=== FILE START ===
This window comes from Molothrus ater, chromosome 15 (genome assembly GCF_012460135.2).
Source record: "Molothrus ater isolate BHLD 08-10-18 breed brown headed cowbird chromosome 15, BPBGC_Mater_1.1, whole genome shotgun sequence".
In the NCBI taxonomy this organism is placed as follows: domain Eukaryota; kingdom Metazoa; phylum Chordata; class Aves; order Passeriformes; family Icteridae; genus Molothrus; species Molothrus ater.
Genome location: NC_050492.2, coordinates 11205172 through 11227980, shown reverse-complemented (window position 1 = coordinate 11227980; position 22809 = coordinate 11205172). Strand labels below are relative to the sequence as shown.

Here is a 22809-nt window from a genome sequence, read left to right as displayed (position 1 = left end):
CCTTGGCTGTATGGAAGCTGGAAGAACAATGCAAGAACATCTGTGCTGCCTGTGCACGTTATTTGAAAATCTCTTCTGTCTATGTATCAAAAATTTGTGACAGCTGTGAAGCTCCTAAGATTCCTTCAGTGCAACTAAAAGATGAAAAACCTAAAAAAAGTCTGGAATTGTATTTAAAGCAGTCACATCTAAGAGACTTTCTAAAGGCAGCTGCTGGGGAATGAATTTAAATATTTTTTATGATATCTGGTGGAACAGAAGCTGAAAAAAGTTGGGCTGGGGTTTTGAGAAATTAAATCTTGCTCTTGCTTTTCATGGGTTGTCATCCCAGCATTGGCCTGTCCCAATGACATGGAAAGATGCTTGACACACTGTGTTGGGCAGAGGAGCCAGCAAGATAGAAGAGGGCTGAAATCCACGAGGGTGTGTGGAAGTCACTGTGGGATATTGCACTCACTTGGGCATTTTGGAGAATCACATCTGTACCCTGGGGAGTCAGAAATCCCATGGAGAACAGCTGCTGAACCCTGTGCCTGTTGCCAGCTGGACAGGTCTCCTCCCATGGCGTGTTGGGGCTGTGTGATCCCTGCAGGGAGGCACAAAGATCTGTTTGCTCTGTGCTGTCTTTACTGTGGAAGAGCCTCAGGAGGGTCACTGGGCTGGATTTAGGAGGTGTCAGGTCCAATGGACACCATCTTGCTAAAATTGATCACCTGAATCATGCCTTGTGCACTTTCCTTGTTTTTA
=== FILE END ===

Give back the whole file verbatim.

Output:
This window comes from Molothrus ater, chromosome 15 (genome assembly GCF_012460135.2).
Source record: "Molothrus ater isolate BHLD 08-10-18 breed brown headed cowbird chromosome 15, BPBGC_Mater_1.1, whole genome shotgun sequence".
In the NCBI taxonomy this organism is placed as follows: domain Eukaryota; kingdom Metazoa; phylum Chordata; class Aves; order Passeriformes; family Icteridae; genus Molothrus; species Molothrus ater.
Genome location: NC_050492.2, coordinates 11205172 through 11227980, shown reverse-complemented (window position 1 = coordinate 11227980; position 22809 = coordinate 11205172). Strand labels below are relative to the sequence as shown.

Here is a 22809-nt window from a genome sequence, read left to right as displayed (position 1 = left end):
CCTTGGCTGTATGGAAGCTGGAAGAACAATGCAAGAACATCTGTGCTGCCTGTGCACGTTATTTGAAAATCTCTTCTGTCTATGTATCAAAAATTTGTGACAGCTGTGAAGCTCCTAAGATTCCTTCAGTGCAACTAAAAGATGAAAAACCTAAAAAAAGTCTGGAATTGTATTTAAAGCAGTCACATCTAAGAGACTTTCTAAAGGCAGCTGCTGGGGAATGAATTTAAATATTTTTTATGATATCTGGTGGAACAGAAGCTGAAAAAAGTTGGGCTGGGGTTTTGAGAAATTAAATCTTGCTCTTGCTTTTCATGGGTTGTCATCCCAGCATTGGCCTGTCCCAATGACATGGAAAGATGCTTGACACACTGTGTTGGGCAGAGGAGCCAGCAAGATAGAAGAGGGCTGAAATCCACGAGGGTGTGTGGAAGTCACTGTGGGATATTGCACTCACTTGGGCATTTTGGAGAATCACATCTGTACCCTGGGGAGTCAGAAATCCCATGGAGAACAGCTGCTGAACCCTGTGCCTGTTGCCAGCTGGACAGGTCTCCTCCCATGGCGTGTTGGGGCTGTGTGATCCCTGCAGGGAGGCACAAAGATCTGTTTGCTCTGTGCTGTCTTTACTGTGGAAGAGCCTCAGGAGGGTCACTGGGCTGGATTTAGGAGGTGTCAGGTCCAATGGACACCATCTTGCTAAAATTGATCACCTGAATCATGCCTTGTGCACTTTCCTTGTTTTTA